Bahrainis face loss of rights, deportation after citizenship revocations

A protester holds up a picture of Shia scholar Isa Qassim during an anti-government protest in the village of Diraz, west of Manama, November 2, 2012. Dozens of demonstrators took to the streets defying a ban on all rallies and gatherings made earlier this month. (Photo: Reuters)

Published Thursday, November 8, 2012

Scores of Bahrainis risk losing a range of social rights and face the prospect of deportation after the Interior Ministry announced it was stripping nationals who had “undermined national security” of their citizenship.

While all are Shia, several of the 31 listed as having lost their nationality are not vocally opposed to the government, and a significant portion of them are of Iranian descent, Al-Akhbar learned from opposition members Thursday.

Ayatollah Hussein Abdul Baqi, who was among those slated for citizenship removal, was one of those who had not spoken out against the Bahraini monarchy since the start of the February 14 uprising.

Two of those stripped of nationality are former MPs Jawad Fairooz and Jalal Fairooz, members of the leading opposition Wefaq party. Jawad was sentenced to jail on the same day the revocation statement was released, according to opposition sources.

"[The move] has created a situation where everyone feels that they could be targeted. Everyone is asking themselves if they're next," said head of the Bahrain Center for Human Rights Maryam al-Khawaja.

Khawaja, who was herself born without citizenship after authorities sent her family into exile during a crackdown in the 1980s, adds that the move sends an especially strong message to those of Iranian descent. "It's telling them that the consequences of their dissent will be harsh," said Khawaja.

The citizenship revocations also appear to be devoid of legality since the Interior Ministry announced the move, not the country's monarch, King Hamad al-Khalifa. According to Bahraini law, only a monarch may take away a national's citizenship.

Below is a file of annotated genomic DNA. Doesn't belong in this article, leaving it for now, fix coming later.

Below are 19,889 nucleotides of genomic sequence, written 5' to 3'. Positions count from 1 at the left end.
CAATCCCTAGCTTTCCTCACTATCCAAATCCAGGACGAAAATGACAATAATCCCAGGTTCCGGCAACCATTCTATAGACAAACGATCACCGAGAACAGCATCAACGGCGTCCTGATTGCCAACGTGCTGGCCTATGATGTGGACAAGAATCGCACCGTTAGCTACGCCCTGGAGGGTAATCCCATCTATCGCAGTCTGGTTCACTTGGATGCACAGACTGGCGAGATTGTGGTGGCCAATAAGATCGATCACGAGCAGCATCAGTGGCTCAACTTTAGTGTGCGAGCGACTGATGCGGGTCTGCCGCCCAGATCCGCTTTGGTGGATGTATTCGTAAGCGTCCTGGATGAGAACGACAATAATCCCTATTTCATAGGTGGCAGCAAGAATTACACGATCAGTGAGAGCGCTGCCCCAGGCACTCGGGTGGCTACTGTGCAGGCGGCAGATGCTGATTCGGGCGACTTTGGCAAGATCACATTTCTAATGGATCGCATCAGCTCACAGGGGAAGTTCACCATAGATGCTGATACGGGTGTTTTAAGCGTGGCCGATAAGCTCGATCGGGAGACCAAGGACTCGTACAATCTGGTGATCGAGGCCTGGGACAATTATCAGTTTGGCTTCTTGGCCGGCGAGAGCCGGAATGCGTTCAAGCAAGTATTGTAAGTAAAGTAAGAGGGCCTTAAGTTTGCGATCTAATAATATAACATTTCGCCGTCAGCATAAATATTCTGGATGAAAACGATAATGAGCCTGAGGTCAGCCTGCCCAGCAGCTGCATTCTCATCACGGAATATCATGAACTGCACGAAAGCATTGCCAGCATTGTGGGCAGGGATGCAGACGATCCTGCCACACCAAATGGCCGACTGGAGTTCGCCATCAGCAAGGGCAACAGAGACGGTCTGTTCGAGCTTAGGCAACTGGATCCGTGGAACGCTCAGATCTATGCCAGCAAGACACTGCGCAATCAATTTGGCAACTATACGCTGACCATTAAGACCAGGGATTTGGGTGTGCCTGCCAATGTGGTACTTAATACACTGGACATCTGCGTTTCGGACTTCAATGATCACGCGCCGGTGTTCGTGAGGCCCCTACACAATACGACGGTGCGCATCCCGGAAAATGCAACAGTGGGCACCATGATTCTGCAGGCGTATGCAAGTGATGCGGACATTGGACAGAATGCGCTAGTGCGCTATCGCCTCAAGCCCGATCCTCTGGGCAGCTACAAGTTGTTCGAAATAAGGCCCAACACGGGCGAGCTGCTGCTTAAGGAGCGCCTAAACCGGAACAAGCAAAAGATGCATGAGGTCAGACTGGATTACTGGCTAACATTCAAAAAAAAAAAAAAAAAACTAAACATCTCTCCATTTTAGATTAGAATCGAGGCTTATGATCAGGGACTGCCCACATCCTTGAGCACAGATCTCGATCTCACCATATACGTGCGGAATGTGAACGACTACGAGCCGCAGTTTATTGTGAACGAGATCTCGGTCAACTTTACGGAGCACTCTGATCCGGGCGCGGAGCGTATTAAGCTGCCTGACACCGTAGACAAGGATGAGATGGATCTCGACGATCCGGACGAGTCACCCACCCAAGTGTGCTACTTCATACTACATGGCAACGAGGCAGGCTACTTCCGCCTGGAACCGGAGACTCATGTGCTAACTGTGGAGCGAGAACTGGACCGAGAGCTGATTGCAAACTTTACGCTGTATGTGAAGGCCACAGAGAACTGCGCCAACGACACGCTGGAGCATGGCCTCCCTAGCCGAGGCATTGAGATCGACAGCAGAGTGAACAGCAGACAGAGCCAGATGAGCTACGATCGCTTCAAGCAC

Citizenship revocations are not uncommon in Bahrain, having been carried out against many opponents of the government since the 1975 dissolution of the country's first parliament. However, most nationalities have since been restored to the activists, many of whom sought political asylum abroad.

“I will always feel that I belong to that land. No one can remove me psychologically, culturally, emotionally from it,” Saeed Shehabi, president of the Bahrain Freedom movement and one of the Bahrainis listed in the Interior Ministry's revocation statement, told Al-Akhbar.

Shehabi is currently in London where he lives in exile; he faces a life imprisonment sentence in Bahrain under “terrorism” charges. He says that while the revocations have not affected him and counterparts abroad, they will likely deprive Bahrainis inside the country of educational benefits, health care, legal protections, and restrict travel. They may also face deportation, as many political dissidents before them.

However, none of those listed in the revocation statement appear to have been harmed by the revocations thus far, according to opposition sources.

“This is just another way of trying to keep the anti-regime movement quiet,” said Shehabi.

“It is collective punishment and it will backfire on them.”

Shehabi says the Bahrainis inside the country listed in the revocation statement have taken the decision “bravely...it only confirms their conviction that the regime must change.”

The revocations are the latest in a wave of intensified efforts over the last two months to subdue a 20-month uprising against the country's monarchy. Bahraini authorities have arrested prominent opposition activists such as Nabeel Rajab, detained people for dissenting Twitter comments and passed a law to ban protests.

“The situation is unclear, and at the same time it's illegal,” said Ali Mushaima, another person listed in the revocation statement. Mushaima is a political activist whose father is serving a life sentence in a Bahraini prison.

“It's also reflective of this government's policy...it shows that the regime will only increase its dictatorship.”

According to the International Federation for Human Rights, 80 people have died in Bahrain since the start of the violence on 14 February last year.

Bahrain's interior ministry says more than 700 people, including a number of police officers, have been wounded in protests since the beginning of 2012.

(Al-Akhbar)

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